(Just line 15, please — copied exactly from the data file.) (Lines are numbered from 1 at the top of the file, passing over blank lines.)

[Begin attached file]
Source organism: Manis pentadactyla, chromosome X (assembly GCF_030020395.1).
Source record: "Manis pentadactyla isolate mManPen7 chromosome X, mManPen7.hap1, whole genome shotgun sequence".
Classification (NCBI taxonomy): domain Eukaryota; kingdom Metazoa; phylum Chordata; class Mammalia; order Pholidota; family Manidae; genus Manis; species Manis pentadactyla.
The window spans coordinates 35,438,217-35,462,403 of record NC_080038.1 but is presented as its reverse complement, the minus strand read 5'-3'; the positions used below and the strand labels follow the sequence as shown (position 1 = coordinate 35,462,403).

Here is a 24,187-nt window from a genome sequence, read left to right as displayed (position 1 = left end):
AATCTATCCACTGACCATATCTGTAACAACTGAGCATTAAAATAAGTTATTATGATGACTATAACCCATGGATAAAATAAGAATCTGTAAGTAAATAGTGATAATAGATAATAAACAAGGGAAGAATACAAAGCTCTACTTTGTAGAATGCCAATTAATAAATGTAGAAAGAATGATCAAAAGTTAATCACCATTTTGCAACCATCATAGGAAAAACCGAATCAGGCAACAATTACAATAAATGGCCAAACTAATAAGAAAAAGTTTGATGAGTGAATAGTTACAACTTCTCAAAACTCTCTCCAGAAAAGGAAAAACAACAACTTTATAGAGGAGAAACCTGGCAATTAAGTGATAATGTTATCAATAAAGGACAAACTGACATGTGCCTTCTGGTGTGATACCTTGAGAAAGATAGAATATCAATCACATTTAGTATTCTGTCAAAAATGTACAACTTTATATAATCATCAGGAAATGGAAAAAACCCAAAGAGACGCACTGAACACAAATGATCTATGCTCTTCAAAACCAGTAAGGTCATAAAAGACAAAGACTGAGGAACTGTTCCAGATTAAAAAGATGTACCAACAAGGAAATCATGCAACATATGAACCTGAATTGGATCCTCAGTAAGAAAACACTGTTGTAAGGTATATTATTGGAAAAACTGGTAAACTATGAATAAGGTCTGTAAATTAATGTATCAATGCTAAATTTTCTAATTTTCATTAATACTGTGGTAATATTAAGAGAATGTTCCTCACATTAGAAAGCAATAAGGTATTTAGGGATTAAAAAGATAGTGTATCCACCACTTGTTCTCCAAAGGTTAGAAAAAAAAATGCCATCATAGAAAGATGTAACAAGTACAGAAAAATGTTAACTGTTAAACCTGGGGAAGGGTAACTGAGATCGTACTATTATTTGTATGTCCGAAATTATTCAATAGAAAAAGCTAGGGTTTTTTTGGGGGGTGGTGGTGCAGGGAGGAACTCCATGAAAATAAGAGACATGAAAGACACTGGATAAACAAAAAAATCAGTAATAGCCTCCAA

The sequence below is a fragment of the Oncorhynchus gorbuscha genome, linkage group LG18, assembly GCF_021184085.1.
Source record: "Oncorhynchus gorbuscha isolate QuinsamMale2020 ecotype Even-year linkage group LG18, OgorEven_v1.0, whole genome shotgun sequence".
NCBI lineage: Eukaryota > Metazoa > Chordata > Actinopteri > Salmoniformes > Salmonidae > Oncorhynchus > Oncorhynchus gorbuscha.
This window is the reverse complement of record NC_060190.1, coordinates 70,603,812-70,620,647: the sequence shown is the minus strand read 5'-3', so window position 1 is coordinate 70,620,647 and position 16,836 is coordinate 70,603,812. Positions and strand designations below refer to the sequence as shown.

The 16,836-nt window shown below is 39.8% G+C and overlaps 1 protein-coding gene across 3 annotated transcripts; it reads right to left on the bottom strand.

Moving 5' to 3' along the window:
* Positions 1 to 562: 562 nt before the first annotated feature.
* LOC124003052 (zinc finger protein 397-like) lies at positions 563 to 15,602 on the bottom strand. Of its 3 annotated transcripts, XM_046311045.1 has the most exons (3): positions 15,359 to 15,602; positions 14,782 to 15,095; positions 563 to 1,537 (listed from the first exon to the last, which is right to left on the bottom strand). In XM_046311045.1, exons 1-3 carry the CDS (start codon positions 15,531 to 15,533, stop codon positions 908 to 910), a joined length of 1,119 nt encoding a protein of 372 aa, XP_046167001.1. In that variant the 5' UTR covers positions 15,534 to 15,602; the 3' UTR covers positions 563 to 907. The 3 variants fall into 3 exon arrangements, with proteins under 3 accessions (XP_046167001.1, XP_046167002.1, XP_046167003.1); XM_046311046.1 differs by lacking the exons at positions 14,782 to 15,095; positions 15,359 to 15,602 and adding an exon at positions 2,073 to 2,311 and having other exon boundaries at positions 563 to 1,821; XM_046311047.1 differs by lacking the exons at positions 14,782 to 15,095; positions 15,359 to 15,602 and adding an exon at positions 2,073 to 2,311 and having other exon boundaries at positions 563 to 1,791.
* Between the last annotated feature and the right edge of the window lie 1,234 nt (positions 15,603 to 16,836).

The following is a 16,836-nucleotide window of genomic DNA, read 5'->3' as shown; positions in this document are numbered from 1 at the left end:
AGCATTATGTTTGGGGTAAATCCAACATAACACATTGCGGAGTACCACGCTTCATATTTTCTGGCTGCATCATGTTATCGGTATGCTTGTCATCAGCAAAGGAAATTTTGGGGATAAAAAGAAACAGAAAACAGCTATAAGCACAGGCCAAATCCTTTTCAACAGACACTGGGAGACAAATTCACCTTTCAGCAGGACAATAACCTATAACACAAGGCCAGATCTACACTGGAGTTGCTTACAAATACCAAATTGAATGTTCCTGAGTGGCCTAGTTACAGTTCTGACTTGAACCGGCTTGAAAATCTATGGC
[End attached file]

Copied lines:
* Between the last annotated feature and the right edge of the window lie 1,234 nt (positions 15,603 to 16,836).